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Will there be an independent investigation of Ibragim Todashev shooting?

Family and friends of man shot by FBI say there should be

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“He [Todashev] said to me, ‘I just found out that the Boston bomber was Chechen. Can you believe it? I can’t believe I knew the guy, too,’” Taramov recalls.

Despite the inconvenience, Taramov says he and Todashev were cooperative with the agents. “I trusted them,” Taramov said. “They told me that no one would get hurt; they wanted to just ask questions.”

However, Todashev had become exhausted by the questioning over the past few months.

“He told me that he was so tired of it,” Taramov said. “The FBI asked him to come down to the office for the questioning, but he didn’t feel like going in, so he asked them to come to his home.”

Shibly said that Todashev was asked to cancel a plane ticket for what the agents said would be his last interview.

“They told him that this would be his last interview, and he would be clear,” Shibly said. “It was his last interview.”

Shibly said that someone should examine whether the federal agents violated Todashev’s Fifth and Sixth Amendment rights – which hold that no person may be held to answer for a capital crime without the indictment of a grand jury and that all criminal suspects have the right to a fair and speedy trial before an impartial jury – in handling the case.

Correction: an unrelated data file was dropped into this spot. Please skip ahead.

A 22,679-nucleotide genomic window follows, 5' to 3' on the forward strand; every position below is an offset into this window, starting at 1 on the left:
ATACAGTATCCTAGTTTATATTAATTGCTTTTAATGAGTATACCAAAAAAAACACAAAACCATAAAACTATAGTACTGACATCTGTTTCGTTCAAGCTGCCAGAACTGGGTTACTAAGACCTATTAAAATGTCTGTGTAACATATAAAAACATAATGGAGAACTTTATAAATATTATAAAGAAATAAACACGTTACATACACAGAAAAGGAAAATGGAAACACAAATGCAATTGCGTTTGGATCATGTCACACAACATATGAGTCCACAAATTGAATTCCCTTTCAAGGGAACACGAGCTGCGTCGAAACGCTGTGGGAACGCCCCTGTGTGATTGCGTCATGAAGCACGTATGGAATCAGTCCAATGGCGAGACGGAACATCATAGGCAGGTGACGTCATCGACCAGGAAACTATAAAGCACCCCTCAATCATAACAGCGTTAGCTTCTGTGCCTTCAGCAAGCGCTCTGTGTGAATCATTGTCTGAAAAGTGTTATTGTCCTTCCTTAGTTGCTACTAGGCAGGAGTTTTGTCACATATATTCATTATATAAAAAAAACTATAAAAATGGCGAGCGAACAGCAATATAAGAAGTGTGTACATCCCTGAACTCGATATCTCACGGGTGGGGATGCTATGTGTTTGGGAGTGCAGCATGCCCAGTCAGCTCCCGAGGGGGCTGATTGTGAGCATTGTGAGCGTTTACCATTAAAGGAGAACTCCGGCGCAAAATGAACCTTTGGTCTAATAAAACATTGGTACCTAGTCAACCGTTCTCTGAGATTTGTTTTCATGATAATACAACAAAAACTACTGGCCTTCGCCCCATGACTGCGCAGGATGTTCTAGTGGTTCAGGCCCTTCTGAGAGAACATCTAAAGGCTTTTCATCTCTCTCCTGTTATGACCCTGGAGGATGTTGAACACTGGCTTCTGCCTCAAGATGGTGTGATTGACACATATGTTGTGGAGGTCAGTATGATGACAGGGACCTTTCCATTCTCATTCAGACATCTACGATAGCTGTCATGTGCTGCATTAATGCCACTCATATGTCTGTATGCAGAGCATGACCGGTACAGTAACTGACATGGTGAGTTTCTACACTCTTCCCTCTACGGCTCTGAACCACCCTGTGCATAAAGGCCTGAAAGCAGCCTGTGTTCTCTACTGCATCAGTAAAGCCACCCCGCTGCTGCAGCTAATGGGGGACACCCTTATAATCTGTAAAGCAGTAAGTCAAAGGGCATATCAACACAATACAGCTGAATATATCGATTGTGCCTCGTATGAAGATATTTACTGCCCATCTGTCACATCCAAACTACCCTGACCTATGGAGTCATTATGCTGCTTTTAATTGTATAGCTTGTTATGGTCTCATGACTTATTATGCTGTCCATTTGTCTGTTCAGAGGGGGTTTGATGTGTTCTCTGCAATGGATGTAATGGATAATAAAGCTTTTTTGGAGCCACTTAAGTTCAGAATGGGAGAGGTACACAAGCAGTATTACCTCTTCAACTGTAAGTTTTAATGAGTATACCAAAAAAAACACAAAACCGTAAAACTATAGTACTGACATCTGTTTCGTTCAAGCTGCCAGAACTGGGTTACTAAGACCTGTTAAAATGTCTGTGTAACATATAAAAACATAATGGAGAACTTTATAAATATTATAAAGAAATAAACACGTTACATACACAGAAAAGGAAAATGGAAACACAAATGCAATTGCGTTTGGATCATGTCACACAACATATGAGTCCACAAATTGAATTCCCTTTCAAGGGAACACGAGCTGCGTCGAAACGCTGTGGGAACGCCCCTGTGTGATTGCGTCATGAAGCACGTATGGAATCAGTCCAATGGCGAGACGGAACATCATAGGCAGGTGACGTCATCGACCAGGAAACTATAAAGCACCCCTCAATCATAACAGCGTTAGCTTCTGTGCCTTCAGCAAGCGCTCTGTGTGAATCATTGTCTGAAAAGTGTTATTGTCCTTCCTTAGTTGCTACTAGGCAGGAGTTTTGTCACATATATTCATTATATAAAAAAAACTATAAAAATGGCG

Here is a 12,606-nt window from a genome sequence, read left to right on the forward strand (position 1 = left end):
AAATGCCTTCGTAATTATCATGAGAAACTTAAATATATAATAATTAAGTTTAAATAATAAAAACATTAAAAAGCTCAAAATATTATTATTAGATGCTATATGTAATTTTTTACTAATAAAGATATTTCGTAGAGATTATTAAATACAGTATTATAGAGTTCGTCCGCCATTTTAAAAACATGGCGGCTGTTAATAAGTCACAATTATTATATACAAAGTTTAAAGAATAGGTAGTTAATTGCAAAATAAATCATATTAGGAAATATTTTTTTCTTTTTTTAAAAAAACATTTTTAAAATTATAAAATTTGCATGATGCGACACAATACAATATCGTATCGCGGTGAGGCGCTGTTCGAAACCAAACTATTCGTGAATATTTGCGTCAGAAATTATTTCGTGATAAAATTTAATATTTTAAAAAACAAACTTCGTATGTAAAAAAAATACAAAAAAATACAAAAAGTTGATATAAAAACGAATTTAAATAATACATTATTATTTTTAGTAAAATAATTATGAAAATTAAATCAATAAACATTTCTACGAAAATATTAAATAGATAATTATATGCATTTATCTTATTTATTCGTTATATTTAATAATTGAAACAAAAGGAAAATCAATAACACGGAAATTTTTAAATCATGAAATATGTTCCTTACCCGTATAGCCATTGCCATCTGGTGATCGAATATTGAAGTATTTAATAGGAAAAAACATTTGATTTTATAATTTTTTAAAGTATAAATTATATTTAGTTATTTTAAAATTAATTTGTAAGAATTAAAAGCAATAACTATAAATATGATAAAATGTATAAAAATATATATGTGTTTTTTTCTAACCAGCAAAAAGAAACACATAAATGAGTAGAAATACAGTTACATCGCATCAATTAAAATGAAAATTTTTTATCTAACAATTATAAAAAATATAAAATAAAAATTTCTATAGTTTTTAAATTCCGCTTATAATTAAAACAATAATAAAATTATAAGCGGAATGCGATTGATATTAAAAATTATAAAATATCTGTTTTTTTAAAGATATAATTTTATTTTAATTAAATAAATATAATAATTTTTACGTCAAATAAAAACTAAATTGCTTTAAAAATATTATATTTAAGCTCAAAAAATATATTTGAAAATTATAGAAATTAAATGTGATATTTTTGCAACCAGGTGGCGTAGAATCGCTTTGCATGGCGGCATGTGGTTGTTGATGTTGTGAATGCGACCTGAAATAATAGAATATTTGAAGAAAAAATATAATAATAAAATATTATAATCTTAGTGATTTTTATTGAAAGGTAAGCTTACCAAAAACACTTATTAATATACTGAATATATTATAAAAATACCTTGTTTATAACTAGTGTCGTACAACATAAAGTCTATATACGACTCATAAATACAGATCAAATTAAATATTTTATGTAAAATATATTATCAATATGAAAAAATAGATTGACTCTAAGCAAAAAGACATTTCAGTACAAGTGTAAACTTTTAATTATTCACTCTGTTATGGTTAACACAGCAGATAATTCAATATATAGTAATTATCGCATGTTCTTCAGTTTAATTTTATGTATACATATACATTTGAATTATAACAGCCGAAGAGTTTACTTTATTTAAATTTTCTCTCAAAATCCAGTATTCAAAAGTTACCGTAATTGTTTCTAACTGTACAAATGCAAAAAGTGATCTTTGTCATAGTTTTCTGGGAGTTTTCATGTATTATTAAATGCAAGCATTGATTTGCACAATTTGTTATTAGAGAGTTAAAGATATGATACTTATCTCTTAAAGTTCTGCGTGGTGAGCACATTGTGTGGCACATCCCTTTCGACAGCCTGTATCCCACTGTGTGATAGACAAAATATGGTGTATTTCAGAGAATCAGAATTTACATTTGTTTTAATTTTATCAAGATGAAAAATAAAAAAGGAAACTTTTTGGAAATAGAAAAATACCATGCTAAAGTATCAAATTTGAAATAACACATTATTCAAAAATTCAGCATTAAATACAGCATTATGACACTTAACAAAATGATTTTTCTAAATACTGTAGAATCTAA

“We will be requesting the U.S. Department of Justice further investigate what happened on the day of the shooting,” Shibly said. “We also want look at if there was excessive force used by law enforcement.” (UPDATE: CAIR has sent a letter to the U.S. Department of Justice's civil rights division, requesting an investigation. Read the letter here.)

Officials at the FBI have been tight-lipped about the incident, and said in a statement that the agency is conducting its own review, the findings of which will be presented to the Shooting Incident Review Group, which consists of members of both the FBI and the U.S. Department of Justice.

When asked for his opinion on the condition of Todashev’s body, Dr. Gary Utz, Deputy Chief Medical Examiner for Orange and Osceola counties, said it’s the policy of the office not to discuss cases under active investigation.

“The autopsy report has not yet been finalized and law enforcement has requested that the results not be released pending their investigation,” he said.

Anonymous federal law-enforcement sources quoted in the national news media said Todashev became violent while writing a confession statement acknowledging that he helped Tsarnaev commit the 2011 triple murder. In early accounts, they said he might have been armed with a knife; more recent accounts say he could have been armed with a broomstick, a metal rod or even a samurai sword.

Shibly confirmed there was a sword that hung on a wall at Todashev’s apartment, but he questions why the FBI wouldn’t remove it from the room during the five-hour questioning if they thought it was a threat.

When asked whether it was true that Todashev was writing a confession to the triple homicide that FBI agents say he helped Tsarnaev commit, Shibly could not say. “Dead men can’t tell tales,” he said.

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